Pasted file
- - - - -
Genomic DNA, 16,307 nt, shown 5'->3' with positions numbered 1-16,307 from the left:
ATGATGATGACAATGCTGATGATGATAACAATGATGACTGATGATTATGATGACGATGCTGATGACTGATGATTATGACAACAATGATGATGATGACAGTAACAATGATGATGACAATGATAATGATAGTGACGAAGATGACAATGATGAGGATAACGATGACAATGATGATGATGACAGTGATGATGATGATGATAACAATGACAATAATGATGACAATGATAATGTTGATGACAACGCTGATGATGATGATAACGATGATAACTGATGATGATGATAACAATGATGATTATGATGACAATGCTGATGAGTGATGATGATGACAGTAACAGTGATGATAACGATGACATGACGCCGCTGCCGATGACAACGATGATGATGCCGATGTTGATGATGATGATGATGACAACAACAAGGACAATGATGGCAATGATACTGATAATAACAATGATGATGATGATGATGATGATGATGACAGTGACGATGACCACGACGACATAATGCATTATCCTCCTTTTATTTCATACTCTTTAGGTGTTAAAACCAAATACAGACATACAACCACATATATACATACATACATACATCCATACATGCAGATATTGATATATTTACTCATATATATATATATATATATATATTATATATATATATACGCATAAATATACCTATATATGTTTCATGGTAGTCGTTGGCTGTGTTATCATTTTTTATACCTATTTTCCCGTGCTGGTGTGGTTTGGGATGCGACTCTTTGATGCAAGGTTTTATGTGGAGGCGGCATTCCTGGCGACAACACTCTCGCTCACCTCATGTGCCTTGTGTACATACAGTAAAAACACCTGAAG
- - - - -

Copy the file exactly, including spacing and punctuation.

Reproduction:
Genomic DNA, 16,307 nt, shown 5'->3' with positions numbered 1-16,307 from the left:
ATGATGATGACAATGCTGATGATGATAACAATGATGACTGATGATTATGATGACGATGCTGATGACTGATGATTATGACAACAATGATGATGATGACAGTAACAATGATGATGACAATGATAATGATAGTGACGAAGATGACAATGATGAGGATAACGATGACAATGATGATGATGACAGTGATGATGATGATGATAACAATGACAATAATGATGACAATGATAATGTTGATGACAACGCTGATGATGATGATAACGATGATAACTGATGATGATGATAACAATGATGATTATGATGACAATGCTGATGAGTGATGATGATGACAGTAACAGTGATGATAACGATGACATGACGCCGCTGCCGATGACAACGATGATGATGCCGATGTTGATGATGATGATGATGACAACAACAAGGACAATGATGGCAATGATACTGATAATAACAATGATGATGATGATGATGATGATGATGACAGTGACGATGACCACGACGACATAATGCATTATCCTCCTTTTATTTCATACTCTTTAGGTGTTAAAACCAAATACAGACATACAACCACATATATACATACATACATACATCCATACATGCAGATATTGATATATTTACTCATATATATATATATATATATATATTATATATATATATACGCATAAATATACCTATATATGTTTCATGGTAGTCGTTGGCTGTGTTATCATTTTTTATACCTATTTTCCCGTGCTGGTGTGGTTTGGGATGCGACTCTTTGATGCAAGGTTTTATGTGGAGGCGGCATTCCTGGCGACAACACTCTCGCTCACCTCATGTGCCTTGTGTACATACAGTAAAAACACCTGAAG